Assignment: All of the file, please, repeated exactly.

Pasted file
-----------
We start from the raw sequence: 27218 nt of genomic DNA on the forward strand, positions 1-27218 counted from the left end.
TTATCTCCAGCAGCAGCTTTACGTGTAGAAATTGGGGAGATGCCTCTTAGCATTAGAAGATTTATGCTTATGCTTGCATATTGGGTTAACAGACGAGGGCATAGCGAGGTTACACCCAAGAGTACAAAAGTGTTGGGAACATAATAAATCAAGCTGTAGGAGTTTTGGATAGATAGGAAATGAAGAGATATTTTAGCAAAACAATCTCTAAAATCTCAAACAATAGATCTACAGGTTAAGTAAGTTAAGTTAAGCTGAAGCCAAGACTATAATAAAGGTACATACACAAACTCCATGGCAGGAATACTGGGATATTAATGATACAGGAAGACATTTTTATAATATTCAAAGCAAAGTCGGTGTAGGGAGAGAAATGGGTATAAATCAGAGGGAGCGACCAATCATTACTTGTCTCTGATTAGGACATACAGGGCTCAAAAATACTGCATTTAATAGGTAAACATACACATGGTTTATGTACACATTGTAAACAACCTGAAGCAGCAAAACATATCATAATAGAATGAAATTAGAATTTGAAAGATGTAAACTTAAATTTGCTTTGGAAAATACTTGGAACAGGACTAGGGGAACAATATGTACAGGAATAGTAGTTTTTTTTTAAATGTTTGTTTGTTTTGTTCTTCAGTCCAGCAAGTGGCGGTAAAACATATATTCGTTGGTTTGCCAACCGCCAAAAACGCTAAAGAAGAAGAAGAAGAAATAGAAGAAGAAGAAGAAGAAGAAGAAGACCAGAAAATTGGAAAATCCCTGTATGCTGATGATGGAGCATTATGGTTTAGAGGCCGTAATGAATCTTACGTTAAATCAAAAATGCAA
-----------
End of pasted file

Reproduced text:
We start from the raw sequence: 27218 nt of genomic DNA on the forward strand, positions 1-27218 counted from the left end.
TTATCTCCAGCAGCAGCTTTACGTGTAGAAATTGGGGAGATGCCTCTTAGCATTAGAAGATTTATGCTTATGCTTGCATATTGGGTTAACAGACGAGGGCATAGCGAGGTTACACCCAAGAGTACAAAAGTGTTGGGAACATAATAAATCAAGCTGTAGGAGTTTTGGATAGATAGGAAATGAAGAGATATTTTAGCAAAACAATCTCTAAAATCTCAAACAATAGATCTACAGGTTAAGTAAGTTAAGTTAAGCTGAAGCCAAGACTATAATAAAGGTACATACACAAACTCCATGGCAGGAATACTGGGATATTAATGATACAGGAAGACATTTTTATAATATTCAAAGCAAAGTCGGTGTAGGGAGAGAAATGGGTATAAATCAGAGGGAGCGACCAATCATTACTTGTCTCTGATTAGGACATACAGGGCTCAAAAATACTGCATTTAATAGGTAAACATACACATGGTTTATGTACACATTGTAAACAACCTGAAGCAGCAAAACATATCATAATAGAATGAAATTAGAATTTGAAAGATGTAAACTTAAATTTGCTTTGGAAAATACTTGGAACAGGACTAGGGGAACAATATGTACAGGAATAGTAGTTTTTTTTTAAATGTTTGTTTGTTTTGTTCTTCAGTCCAGCAAGTGGCGGTAAAACATATATTCGTTGGTTTGCCAACCGCCAAAAACGCTAAAGAAGAAGAAGAAGAAATAGAAGAAGAAGAAGAAGAAGAAGAAGACCAGAAAATTGGAAAATCCCTGTATGCTGATGATGGAGCATTATGGTTTAGAGGCCGTAATGAATCTTACGTTAAATCAAAAATGCAA